- Australia’s hostility toward China has grown following a set of undesirable moves by China.
- Labor plans to devise a new path for Australia and China’s trade and political relations.
- As China is a crucial market for Australian exports, the newly elected government could look forward to mending fences with the country.
Relations between China and Australia have worsened over time, beyond just the aspect of international trade, as political tensions exacerbate between both the countries. Under Scott Morrison’s government, Australia’s hostility toward China had grown following a set of undesirable moves by China. However, the same may soon change with the Labor government coming into power.
Anthony Albanese’s centre-left Labor Party will be forming the new government, taking control after the Coalition. The new government is set to bring forth radical changes in key areas such as climate change policy, aged care, childcare, and even international relations.
Experts have suggested that Australia’s relations with China may improve under Anthony Albanese’s leadership. The Labor Party has expressed interest in maintaining better and more stable relations with China. This could help establish long-term trade benefits and improve prospects with the country.
Stronger ties with Asia on Labor’s agenda
Labor leader Anthony Albanese recognises the need to maintain relations with Asian countries that are on track to becoming giant economies. He believes that the easiest way to develop better political relations is to first develop stronger person-to-person ties. Soon to be Prime Minister Anthony Albanese has also expressed interest in strengthening the bond with other Asian countries such as Indonesia, India and Japan.
The challenge of re-aligning political relations with China could be extremely tough for the newly elected government. Under the previous government, there were a series of bitter events that ultimately led to China imposing tariffs on Australian imports. The deterioration of political relations between the countries started when Coalition leader Scott Morrison called for an investigation into the origins of COVID-19.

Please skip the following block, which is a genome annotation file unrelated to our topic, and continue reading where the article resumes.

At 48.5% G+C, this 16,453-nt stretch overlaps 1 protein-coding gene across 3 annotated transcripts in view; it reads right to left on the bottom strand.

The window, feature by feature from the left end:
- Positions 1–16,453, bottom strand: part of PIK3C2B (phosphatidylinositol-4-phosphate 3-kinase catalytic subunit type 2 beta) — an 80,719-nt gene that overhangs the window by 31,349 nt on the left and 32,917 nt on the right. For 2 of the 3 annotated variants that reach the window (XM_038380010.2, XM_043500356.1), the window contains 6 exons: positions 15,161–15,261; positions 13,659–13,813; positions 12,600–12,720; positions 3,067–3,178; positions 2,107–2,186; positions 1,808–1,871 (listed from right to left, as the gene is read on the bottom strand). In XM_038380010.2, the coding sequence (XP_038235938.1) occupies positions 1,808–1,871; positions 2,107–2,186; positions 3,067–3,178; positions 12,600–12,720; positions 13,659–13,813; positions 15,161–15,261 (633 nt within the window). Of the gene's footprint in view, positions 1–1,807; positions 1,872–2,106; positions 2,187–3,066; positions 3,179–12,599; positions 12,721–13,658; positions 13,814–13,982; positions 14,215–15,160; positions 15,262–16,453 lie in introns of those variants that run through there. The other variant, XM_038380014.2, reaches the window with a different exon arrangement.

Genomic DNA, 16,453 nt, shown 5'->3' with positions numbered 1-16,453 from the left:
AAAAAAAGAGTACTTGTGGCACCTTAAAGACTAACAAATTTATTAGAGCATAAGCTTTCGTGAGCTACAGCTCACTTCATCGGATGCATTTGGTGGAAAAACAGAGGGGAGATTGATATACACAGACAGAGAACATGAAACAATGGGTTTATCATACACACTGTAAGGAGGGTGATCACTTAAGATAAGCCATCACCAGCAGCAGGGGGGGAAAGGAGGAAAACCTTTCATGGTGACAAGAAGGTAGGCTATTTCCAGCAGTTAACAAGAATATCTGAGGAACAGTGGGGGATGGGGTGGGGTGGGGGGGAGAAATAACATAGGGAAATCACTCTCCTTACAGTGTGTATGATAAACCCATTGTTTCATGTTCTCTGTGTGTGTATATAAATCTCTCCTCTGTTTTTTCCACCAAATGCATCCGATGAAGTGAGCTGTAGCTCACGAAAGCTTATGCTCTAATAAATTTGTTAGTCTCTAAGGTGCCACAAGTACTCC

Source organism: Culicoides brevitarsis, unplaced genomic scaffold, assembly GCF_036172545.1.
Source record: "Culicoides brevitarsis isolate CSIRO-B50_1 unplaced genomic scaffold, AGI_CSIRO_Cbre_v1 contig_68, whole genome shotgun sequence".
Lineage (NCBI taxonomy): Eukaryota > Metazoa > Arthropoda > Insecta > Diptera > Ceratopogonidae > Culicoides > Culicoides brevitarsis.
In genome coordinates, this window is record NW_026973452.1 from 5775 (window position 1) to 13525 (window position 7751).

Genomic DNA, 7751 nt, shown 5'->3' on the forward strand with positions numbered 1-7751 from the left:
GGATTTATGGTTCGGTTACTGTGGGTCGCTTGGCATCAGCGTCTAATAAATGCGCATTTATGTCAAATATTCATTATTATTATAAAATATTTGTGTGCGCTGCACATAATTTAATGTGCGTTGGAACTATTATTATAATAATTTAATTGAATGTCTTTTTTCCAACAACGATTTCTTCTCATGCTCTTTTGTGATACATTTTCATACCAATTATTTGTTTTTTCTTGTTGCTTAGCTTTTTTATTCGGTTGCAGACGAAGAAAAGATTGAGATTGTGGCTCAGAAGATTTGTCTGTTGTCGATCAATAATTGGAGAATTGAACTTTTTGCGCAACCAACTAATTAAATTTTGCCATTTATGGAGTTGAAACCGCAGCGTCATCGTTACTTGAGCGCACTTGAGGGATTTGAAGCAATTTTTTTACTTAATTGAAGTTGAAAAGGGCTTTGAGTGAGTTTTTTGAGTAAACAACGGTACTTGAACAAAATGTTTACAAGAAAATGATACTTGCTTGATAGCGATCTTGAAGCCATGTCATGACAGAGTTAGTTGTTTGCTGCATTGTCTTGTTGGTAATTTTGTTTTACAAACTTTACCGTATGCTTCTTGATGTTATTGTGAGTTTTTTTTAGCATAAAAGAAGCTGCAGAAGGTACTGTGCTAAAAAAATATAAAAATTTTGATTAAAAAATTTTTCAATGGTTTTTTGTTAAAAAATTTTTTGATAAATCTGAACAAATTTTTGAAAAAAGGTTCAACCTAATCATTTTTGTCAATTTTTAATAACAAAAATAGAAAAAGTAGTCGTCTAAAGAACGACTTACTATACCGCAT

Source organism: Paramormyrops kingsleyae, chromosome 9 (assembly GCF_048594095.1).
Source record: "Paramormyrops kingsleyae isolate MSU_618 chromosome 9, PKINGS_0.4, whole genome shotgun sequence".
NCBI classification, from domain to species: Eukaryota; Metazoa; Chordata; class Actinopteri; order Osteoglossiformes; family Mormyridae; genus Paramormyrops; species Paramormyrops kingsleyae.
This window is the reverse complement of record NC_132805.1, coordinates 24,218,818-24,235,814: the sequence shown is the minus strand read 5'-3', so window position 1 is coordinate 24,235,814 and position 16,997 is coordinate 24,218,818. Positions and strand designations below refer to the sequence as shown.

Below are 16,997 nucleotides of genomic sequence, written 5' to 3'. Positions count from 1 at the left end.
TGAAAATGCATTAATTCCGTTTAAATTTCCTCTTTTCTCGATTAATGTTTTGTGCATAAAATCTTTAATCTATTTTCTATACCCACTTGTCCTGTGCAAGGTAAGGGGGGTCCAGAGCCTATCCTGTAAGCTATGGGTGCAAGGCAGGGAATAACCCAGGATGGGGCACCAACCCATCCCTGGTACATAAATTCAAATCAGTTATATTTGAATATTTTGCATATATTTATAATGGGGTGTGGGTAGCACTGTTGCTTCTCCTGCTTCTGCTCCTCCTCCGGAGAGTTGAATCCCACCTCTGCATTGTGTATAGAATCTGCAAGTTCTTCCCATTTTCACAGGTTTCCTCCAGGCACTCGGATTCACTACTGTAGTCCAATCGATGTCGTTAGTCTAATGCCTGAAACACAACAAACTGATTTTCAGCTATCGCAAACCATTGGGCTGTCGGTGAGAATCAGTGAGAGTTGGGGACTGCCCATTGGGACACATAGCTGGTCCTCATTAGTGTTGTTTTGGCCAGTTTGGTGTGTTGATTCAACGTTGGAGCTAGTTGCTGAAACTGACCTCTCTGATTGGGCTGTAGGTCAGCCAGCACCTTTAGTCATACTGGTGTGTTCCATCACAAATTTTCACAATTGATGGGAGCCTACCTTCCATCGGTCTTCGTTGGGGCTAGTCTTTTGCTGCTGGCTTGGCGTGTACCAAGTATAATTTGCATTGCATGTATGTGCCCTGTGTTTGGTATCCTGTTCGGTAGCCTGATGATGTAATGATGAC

This was followed by heavy sanctioning by China on Australian exports such as beef, barley, wine and rock lobster. At that time, responding strictly to China’s actions seemed like the only reasonable response. Thus, reforming the dampened relations could require an extra bit of effort from the Labor government.
Why does China matter?
China forms a sizeable market for Australian exports, making it a critical trading partner for Australia. The Asian superpower has been quickly garnering attention throughout the Pacific after the signing of a controversial security pact between Beijing and the Solomon Islands. This ended up making the issue central to the latest elections and fetching a spot in Anthony Albanese’s to-do list post being elected.
The influence of Asian nations has been increasingly visible in the Labor Party’s election agenda. For instance, Labor will also be looking at building relations with Jakarta in areas like maritime safety. Albanese has claimed that the country is slated to become a superpower and has even planned to visit it after commencing his Prime Ministerial run.
The Quad meeting, slated to take place today, is also a key element that can affect Australia’s relationship with China. It is one of Australia’s main security partnerships and could be a chance for Australia to work with key allies such as India, Japan, and the US to counter China’s influence. Referencing the Quad, Anthony Albanese stated that his allies are his priority. Thus, rebuilding relations with China might be taken up later by the new government.
Overall, it would need more than just a policy reform to bring back the lost momentum between both countries. China’s reactions have landed it a bitter spot among most Australians. Recent surveys have suggested that many Australians still think that China is a security threat. A change in public perception remains an exhausting process, unlike the resumption of international trade.